book exam. They will be messy, unorganised, and incomplete, and
you will have almost no time to navigate them in a time pressured
exam. And besides, the preparation of your exam notes will require
you to start from scratch anyway (I’ll be writing a post on this soon).

It’s all about learning, and as you get more experience in


lectures, your notes will shrink. Consider this a (very) good
thing because it means that you have learnt what the important parts
of a lecture are, and that you are filtering out all the fluff.

The Cornell Notes method


The Cornell Notes System will come up a lot if you search for note
taking tips in Google. Seriously, no law student I know would have
time to invest in this – there is simply too much reading to get through
to even consider following this method (just reading the Wikipedia
page makes my head hurt).
I
wouldn’t even know how law students have the time to use this
method when taking notes from textbooks, let alone lectures…
Hey, if you have time after the mountain of reading to do this, then all
power to you. Personally, I would focus on noting down enough
information so that you can simply remember what case is being
discussed, read it after class, and then using any extra time you have
during the semester to prepare your exam script.

So… pen, tablet or laptop?


I have read so much advice on this topic where people just go
completely overboard. You must do this, you can never do that! It’s
ridiculous. Just pick one and see how it goes. Don’t like it? Then swap
over and see what happens.

Use whatever option is easiest right now. Consider how fast you can
write or type, whether you want to carry a laptop around, whether
your tablet has a detachable keyboard (or whether you can actually
use the onscreen keyboard effectively). Cost is another factor.
My note taking technique changed a number of times throughout the
degree. I started with a pen and paper notebook. I can still recall how
sore my hand was after an hour of solid writing after those first few
lectures!

I moved onto a laptop, and instead of actually listening to what


important cases and concepts the lecturers were focusing on, I sat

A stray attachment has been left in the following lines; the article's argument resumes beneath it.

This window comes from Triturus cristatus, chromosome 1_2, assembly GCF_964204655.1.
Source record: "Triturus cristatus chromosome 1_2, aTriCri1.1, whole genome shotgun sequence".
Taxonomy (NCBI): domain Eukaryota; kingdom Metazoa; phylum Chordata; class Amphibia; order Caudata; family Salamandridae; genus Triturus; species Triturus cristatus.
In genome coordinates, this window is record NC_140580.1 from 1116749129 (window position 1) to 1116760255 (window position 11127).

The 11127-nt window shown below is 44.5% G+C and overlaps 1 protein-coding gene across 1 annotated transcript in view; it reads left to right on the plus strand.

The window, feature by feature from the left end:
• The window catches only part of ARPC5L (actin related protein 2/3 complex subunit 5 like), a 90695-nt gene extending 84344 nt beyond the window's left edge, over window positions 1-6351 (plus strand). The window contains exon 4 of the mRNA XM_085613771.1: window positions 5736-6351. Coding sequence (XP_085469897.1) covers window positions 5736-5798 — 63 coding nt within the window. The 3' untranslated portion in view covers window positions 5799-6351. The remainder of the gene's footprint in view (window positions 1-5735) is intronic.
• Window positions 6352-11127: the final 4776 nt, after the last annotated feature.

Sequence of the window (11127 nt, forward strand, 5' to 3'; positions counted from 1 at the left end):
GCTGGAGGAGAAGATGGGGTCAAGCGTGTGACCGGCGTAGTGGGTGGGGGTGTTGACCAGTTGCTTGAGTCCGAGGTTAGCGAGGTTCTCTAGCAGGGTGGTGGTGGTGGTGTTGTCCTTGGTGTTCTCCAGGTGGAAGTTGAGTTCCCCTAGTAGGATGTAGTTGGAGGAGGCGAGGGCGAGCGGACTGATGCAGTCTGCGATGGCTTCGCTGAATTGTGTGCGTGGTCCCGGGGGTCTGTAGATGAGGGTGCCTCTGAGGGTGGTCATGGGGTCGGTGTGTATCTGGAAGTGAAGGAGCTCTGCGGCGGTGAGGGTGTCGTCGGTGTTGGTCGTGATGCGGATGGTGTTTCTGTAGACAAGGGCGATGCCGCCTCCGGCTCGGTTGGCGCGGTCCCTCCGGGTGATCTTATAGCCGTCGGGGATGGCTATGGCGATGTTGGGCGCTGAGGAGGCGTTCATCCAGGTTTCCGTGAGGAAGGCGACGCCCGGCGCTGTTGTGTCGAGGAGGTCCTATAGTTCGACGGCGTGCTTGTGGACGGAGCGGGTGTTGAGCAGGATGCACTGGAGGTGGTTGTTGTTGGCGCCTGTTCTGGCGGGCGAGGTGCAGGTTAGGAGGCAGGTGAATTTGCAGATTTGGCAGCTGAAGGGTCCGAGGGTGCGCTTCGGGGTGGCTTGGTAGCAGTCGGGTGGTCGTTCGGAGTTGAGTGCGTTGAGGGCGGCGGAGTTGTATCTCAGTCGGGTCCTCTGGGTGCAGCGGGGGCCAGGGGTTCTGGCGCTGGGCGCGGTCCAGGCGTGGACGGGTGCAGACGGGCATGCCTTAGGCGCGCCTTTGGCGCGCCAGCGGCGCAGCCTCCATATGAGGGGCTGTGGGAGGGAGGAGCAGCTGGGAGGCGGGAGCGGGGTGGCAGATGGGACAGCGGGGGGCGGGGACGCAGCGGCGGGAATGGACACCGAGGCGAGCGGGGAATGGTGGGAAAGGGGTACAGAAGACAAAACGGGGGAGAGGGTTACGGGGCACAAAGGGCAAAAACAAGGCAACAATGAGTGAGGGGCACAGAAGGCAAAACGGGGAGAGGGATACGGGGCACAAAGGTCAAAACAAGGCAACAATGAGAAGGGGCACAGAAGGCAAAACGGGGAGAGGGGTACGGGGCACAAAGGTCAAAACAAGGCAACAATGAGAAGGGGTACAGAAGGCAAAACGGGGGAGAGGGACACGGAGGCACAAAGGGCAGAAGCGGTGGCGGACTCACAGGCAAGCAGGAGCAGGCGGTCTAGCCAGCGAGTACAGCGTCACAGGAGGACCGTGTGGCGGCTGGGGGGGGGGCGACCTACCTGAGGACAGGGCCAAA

there and tried to transcribe the every word that was spoken.

When I figured out that I didn’t need to take so many notes I moved
back to a pen, and at times, a laptop when I could be bothered
carrying it.

Just pick one and see how you go!


Honestly, at the end of the semester you will be preparing for the
exams by using the notes you took when studying, not from your
lectures. You’re own lecture notes will only play a small part in your
exam preparation.
Note taking software
You will find reviews of different software and apps in a simple Google
search.

I’m pretty boring, so I just used Microsoft Word for taking lecture notes
(or notepad if I couldn’t be bothered waiting for my ancient laptop to
load Word). It’s easy and almost any PC has it installed. Mac users
can just use the equivalent (which may very well be Word).

In my opinion, the type of software doesn’t particularly matter, so there


is no need to go out and pay money for any software package.

One last thing…


We all fall behind with weekly readings every now and again. Just
remember, don’t go back to writing everything down. It only feels like
you are being productive.
The best thing you can do is write down what the lecturer
was emphasising and then make sure those cases and concepts are
at the top of your reading list. When you find time to tackle them, at
that point, you will do all the learning.

And as always, if you try these tips and hate it, keep experimenting –
everyone is different, and you just need to figure out what works best
for you.

Good luck!